Visakha Steel Plant is a Profitable PSU- Why Govt. Wants to Privatise it?

According to the protesters, the plant has consistently produced profits ever since its production started in 1991. It is only during the pandemic that we have incurred losses.’

Steel Plant

On March 8, the Cabinet Committee of Economic Affairs has in principle given approval for a hundred percent disinvestment of the Rashtriya Ispat Nigam Ltd (RINL, Visakha Steel Plant, VSP). Workers of the plant, civil society in Andhra Pradesh, and several concerned citizens have been relentlessly protesting against this move of the central government. 

The protesting workers are ensuring that the production in the plant is not affected due to the protest. 

The workers here work on four shifts. The workers are joining the protest after finishing their shift,’ Said one of the protestors.

The steel plant is an employer to 17,500 permanent employees, out of which 6,000 are executive officers and rest are the non-executive workers. VSP also has 30,000 contractual employees and 16,000 of them are permanent contract employees (the contractor would be changed from time to time and not the employees). Along with this workforce, 30,000 maintenance staff are also employed. The total strength of the workforce in the plant is a mammoth 50,000. Around one lakh people in and around Visakhapatnam directly or indirectly are associated with the steel plant. 

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On February 10, 2021, V Vijaysai Reddy, an MP of Rajya Sabha asked the Minister of Steel, Dharmendra Pradhan, if POSCO, a Korean company would be setting up a Greenfield steel plant with an estimated cost of  Rs. 30,000 crores on the premises of RINL in Visakhapatnam, Andhra Pradesh. The MP had also inquired about the role and the equity of RINL in the Greenfield company. 

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In response to this question the minister had said, ‘POSCO has evinced interest to set up a Steel Plant in Visakhapatnam on RINL’s land. A non-binding MoU was signed in October 2019 between RINL and POSCO. Pursuant to the MoU, a Joint Working Group (JWG) has been formed for the exchange of information. The shareholding pattern has not been determined at this stage. However, as per MoU, POSCO wishes to have at least 50% shareholding while the shareholding of RINL would be worked out on the basis of valuation of RINL’s in-kind contribution of the land for setting up of the plant. 

Image courtesy: vizagsteel.com

Vijaysai Reddy had also asked if any high-level delegation from the company and also the Ambassador of the parent country visited RINL. In response, the Minister had said, A Joint team of POSCO and Hyundai along with the Ambassador of South Korea to India had visited RINL, Visakhapatnam, and participated in a meeting with representatives of RINL, NMDC, and Ministry of Steel on October 22, 2018. Subsequently, a team of officials from POSCO visited RINL on July 9, 2019, September 23, 2019, and February 20, 2020, in connection with the setting up of the plant. According to one of the protesters explained, this goes on to show that the plan of disinvestment was in making long before the announcement and it is a systematic onslaught on the public sector enterprise.’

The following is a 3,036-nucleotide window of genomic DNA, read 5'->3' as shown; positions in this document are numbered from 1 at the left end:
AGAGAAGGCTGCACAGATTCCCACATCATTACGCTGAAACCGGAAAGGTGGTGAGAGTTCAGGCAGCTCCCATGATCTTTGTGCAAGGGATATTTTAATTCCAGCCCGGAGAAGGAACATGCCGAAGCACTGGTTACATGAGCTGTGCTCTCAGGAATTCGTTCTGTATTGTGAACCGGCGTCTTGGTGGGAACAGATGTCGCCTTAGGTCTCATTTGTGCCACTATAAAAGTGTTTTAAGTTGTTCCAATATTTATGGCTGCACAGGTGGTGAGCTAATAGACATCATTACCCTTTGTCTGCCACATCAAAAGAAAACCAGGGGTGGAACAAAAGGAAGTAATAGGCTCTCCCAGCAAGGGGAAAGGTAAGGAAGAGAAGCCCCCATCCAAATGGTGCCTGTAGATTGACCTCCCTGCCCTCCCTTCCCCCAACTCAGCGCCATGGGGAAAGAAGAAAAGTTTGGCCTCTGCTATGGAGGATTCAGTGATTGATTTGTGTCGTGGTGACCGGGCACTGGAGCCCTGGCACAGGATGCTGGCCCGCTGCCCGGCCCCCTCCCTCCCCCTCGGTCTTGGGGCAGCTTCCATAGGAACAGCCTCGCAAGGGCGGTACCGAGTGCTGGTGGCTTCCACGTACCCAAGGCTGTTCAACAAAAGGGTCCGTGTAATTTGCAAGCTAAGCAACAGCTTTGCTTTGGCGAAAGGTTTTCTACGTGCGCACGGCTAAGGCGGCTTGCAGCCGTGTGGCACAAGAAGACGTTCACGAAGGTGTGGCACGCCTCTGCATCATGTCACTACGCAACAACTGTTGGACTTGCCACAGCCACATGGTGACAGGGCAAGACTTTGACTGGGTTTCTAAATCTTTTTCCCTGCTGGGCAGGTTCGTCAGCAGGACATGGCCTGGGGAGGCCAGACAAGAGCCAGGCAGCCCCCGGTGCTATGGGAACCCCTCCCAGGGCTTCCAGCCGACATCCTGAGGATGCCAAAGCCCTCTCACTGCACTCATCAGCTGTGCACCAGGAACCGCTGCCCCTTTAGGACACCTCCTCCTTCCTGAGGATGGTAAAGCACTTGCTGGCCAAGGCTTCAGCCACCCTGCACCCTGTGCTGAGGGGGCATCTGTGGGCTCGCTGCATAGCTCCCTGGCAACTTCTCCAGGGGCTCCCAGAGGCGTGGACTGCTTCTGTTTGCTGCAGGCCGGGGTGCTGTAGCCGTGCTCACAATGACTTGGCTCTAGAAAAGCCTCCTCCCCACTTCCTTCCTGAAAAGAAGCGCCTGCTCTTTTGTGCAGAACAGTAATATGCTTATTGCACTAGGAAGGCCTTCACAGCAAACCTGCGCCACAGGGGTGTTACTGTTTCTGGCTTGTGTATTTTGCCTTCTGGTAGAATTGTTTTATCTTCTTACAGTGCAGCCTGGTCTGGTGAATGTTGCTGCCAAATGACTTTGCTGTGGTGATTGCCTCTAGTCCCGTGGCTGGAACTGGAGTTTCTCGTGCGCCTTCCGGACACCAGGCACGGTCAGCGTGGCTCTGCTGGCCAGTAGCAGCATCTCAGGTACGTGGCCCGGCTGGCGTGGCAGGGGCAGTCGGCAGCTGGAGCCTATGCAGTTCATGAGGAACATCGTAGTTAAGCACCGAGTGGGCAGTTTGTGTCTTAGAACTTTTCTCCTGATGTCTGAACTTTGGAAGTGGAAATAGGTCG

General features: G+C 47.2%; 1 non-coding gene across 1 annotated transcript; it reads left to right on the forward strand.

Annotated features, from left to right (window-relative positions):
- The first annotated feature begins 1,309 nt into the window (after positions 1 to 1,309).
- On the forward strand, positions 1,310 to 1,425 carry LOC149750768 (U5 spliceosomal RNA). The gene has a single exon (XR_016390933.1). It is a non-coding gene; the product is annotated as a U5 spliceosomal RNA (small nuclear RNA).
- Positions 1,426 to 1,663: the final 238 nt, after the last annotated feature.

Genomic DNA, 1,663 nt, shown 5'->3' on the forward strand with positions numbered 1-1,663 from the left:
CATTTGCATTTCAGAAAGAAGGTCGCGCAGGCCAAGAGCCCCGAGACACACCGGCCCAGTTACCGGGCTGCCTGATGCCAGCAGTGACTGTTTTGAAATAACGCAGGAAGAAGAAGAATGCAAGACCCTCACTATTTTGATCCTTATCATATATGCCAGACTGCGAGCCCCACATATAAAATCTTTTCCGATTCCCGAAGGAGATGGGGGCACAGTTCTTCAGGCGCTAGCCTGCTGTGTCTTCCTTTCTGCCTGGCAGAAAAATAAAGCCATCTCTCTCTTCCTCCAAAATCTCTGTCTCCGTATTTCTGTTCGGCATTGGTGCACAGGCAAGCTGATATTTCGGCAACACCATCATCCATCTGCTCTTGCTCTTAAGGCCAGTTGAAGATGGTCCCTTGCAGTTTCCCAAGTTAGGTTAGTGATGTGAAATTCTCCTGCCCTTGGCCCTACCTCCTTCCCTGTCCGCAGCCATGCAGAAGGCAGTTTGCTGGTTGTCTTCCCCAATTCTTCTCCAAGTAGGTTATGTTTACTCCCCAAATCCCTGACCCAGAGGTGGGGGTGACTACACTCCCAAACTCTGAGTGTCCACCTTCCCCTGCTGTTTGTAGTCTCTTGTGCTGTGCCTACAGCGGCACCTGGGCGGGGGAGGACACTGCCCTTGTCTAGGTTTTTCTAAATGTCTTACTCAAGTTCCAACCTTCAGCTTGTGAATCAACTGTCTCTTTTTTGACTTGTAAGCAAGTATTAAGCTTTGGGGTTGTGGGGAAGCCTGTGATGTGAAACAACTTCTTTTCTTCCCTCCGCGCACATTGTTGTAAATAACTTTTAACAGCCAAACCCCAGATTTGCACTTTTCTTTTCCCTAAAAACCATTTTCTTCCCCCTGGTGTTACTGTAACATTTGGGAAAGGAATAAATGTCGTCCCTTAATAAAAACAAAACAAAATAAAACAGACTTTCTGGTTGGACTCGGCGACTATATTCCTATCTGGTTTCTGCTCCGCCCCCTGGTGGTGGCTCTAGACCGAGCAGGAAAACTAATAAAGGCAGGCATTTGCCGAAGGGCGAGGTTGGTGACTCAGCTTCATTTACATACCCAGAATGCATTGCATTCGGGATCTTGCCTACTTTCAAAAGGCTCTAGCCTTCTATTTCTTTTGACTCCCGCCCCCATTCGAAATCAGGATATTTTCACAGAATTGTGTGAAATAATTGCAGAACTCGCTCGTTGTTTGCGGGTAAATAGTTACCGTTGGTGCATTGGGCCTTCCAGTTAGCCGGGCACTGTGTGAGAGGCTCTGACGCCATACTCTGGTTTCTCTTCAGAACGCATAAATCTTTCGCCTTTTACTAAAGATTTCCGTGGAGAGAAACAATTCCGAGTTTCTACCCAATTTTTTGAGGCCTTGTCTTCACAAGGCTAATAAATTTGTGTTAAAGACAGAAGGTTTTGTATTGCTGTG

Human Rights Forum, a social organisation working on workers’ rights elaborates on the condition of the Visakhapatnam Steel Plant (VSP). VSP as it is popularly known has suffered severe neglect by governments in the past. According to one report by HRF-  ‘Over the decades, various governments have followed policies that led to a huge cost of production burden to the plant. VSP is the only steel PSU that does not possess captive iron ore mines and is therefore saddled with massive input costs. If it held captive mines, it would have cost the plant between Rs 500 to Rs 1000 to mine and process a tonne of ore. In their absence, it is now costing the VSP between Rs 5000 to Rs 7000 for the same.’

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One of the protesting workers informed us that the other steel plants with captive iron ore mines incur costs of just Rs. 1200 to mine and process a tonne of ore. 

The protesting workers complained against this systematic weakening of the plant. One of the protesters told us that- ‘Despite the higher costs incurred by the plant, the plant has consistently produced profits ever since its production started in 1991. It is only during the pandemic that we have incurred losses.’ However, according to him ‘the abysmal allocation by the center added up to the already existing burden of high costs. This, in turn, has had a direct bearing on its profitability and the blame for the plant’s losses lies squarely with the government.’ 

Anurag Thakur the Minister of State for Finance and Corporate Affairs had issued a statement saying, the government will be privatising only those PSUs that are succumbing to losses. Thakur had also remarked that the PSU has done well only post disinvestment. This attracted strong criticism from the workers, employees, and activists. Speaking to gaurilankeshnews.com the protestor noted, ‘the government has also said that VSP must be privatised otherwise the plant would be closed. This is the reason why all of us are protesting.’ 

Few of the Union leaders are enroute to Delhi to meet Dharmender Pradhan and discuss the issue. We were informed that Vijaysai Reddy is coordinating this meeting. 

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